Pew Research Center has turned up with some unpleasant numbers.

A late October study from the fact tank compares the coronavirus hits that the newspaper and TV news industries have taken

Newspaper companies have been hit especially hard by the coronavirus pandemic, Pew says.

Among the six publicly traded newspaper companies studied — Gannett, New York Times, Tribune, McClatchy, Lee and Belo — major chains that own over 300 daily papers, advertising revenue fell by a median of 42% year over year (i.e., comparing the second quarter of 2020 with the second quarter of 2019).

By contrast, total ad revenue across the three major cable news networks was steady overall, but there were sharp differences between the networks: While ad revenue for MSNBC and CNN declined by double digits, Fox News Channel’s revenue rose by 41%.

Ad revenue for the five local TV news companies studied (which together own or operate at least 600 individual stations) was also down in the second quarter of this year, but increases in retransmission fees more than made up for this.

Meanwhile, ad revenue for nightly network TV news at the three broadcast networks (ABC, CBS and NBC) increased over the same period, as audiences have been turning to TV in record numbers for news about the outbreak.

Total network nightly news ad revenue rose 11% year over year as of the second quarter this year, outpacing its performance in the comparable presidential election years of 2016 (up 5% year over year) and 2012 (up 5%). This is driven by ABC’s 21% rise, though CBS (3%) and NBC (7%) also rose.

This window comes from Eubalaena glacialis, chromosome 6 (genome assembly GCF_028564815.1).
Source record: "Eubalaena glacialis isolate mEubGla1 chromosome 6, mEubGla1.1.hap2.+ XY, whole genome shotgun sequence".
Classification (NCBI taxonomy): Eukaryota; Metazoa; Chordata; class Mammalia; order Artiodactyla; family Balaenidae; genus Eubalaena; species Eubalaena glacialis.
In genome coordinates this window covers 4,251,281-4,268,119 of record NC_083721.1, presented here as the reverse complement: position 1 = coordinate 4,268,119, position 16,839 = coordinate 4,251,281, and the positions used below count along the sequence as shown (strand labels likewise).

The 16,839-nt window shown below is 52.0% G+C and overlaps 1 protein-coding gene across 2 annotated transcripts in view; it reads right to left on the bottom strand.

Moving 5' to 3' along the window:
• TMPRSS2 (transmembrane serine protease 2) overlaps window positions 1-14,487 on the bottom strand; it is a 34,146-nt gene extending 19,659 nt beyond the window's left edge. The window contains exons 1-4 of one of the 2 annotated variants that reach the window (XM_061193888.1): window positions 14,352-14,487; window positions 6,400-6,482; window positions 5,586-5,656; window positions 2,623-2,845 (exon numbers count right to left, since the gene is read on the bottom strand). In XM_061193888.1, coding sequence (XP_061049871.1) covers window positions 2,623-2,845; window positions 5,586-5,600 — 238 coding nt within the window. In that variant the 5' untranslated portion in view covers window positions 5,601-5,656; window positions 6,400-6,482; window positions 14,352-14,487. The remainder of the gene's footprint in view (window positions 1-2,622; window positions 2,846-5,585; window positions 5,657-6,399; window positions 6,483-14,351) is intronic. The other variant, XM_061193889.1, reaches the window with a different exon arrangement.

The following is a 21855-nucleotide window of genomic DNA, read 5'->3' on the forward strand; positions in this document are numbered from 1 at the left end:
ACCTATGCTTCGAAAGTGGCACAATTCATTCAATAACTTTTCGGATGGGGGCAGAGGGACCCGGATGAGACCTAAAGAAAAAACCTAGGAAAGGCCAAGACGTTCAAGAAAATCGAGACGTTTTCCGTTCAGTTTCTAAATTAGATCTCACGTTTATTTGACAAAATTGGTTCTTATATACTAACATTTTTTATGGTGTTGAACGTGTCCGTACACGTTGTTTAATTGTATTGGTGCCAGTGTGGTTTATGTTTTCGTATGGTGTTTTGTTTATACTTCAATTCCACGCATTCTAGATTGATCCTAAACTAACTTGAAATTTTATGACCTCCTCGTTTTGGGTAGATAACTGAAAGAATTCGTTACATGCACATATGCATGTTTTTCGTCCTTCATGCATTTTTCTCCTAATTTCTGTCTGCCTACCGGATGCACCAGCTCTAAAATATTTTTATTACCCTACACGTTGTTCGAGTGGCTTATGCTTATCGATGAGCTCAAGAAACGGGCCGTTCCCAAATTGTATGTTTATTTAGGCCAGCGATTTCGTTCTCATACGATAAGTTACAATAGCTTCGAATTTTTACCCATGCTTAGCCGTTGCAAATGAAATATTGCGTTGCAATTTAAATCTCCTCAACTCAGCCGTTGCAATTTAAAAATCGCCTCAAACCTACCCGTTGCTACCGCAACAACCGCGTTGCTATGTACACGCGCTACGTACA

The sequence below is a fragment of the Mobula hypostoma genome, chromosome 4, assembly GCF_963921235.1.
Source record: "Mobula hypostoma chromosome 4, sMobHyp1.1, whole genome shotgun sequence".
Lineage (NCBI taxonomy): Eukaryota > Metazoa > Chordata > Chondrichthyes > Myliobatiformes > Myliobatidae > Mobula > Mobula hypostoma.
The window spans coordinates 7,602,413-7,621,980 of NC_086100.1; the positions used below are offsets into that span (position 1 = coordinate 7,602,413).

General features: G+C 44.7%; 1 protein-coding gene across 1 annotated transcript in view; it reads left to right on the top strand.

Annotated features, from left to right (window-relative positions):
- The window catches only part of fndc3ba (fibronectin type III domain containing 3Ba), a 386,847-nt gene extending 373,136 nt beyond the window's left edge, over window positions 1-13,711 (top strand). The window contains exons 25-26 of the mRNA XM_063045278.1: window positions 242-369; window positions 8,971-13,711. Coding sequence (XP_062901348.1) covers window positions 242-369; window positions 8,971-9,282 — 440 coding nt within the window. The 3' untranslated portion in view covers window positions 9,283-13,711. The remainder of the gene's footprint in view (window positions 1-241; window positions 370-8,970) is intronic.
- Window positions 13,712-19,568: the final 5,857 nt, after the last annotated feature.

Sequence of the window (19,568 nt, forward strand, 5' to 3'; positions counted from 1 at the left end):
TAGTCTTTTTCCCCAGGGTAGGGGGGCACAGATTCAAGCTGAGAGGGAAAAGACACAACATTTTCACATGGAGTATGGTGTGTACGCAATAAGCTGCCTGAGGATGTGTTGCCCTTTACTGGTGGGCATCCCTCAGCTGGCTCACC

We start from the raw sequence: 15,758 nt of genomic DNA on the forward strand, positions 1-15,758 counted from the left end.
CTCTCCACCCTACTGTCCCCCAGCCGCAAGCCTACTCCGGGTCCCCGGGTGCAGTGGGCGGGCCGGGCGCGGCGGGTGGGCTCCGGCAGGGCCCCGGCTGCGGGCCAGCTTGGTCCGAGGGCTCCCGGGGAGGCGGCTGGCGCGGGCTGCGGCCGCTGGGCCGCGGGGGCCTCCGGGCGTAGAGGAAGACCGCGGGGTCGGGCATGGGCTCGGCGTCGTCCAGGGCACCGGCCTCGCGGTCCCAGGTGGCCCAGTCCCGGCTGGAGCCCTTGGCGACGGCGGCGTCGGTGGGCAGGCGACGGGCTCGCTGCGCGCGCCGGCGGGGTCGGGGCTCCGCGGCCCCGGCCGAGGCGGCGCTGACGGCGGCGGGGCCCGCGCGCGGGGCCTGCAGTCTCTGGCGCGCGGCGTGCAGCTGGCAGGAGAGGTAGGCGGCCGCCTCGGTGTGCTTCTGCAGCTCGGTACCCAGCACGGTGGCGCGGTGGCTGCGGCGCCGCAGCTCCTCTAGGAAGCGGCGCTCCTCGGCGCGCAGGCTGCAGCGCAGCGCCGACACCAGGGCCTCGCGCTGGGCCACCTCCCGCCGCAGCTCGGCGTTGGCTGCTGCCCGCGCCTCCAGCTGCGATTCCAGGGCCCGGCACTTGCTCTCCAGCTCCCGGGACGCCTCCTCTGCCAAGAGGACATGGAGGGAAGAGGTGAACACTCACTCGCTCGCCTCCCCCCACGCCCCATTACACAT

Among the report’s other key findings:

• Digital ads, a newer source of revenue for the newspaper industry, offered little relief in the early days of the pandemic. Digital ad revenue fell by a median of 32% between the second quarters of 2019 and 2020, even though digital ads reach not only digital subscribers, but visitors to the free offerings on a newspaper’s website as well.

• Newspaper circulation revenue, which had been steady in recent years, also declined in the second quarter of 2020, by a median of 8%. As a result, three of the six newspaper companies studied now have more revenue coming from circulation than from ads.

• In percentage terms, newspaper companies that reported revenue in both periods seemed to fare worse financially in the second quarter of 2020 than they did during the Great Recession of 2007–2009. Ad revenue for newspaper companies also dipped sharply during the Great Recession, with median declines of 11% and 30%, respectively, in the second quarters of 2008 and 2009 among these companies. Still, this does not match the dramatic year-over-year median fall of 42% in 2020. And circulation revenue was roughly steady in 2008 and 2009, compared with the 8% median year-over-year decline in the second quarter of 2020.

• As revenue fell, newspaper companies cut labor expenses. Of the four newspaper companies that reported compensation expenses in the second quarter of 2020, all showed a double-digit percentage decline year over year, with a median decline across the four of 20 percentage points. For most of these companies, labor expenses have been falling steadily over the past decade or more, reflecting the 51% decline in newspaper newsroom jobs between 2008 and 2019.

Material courtesy of Pew’s report “Coronavirus-Driven Downturn Hits Newspapers Hard as TV News Thrives”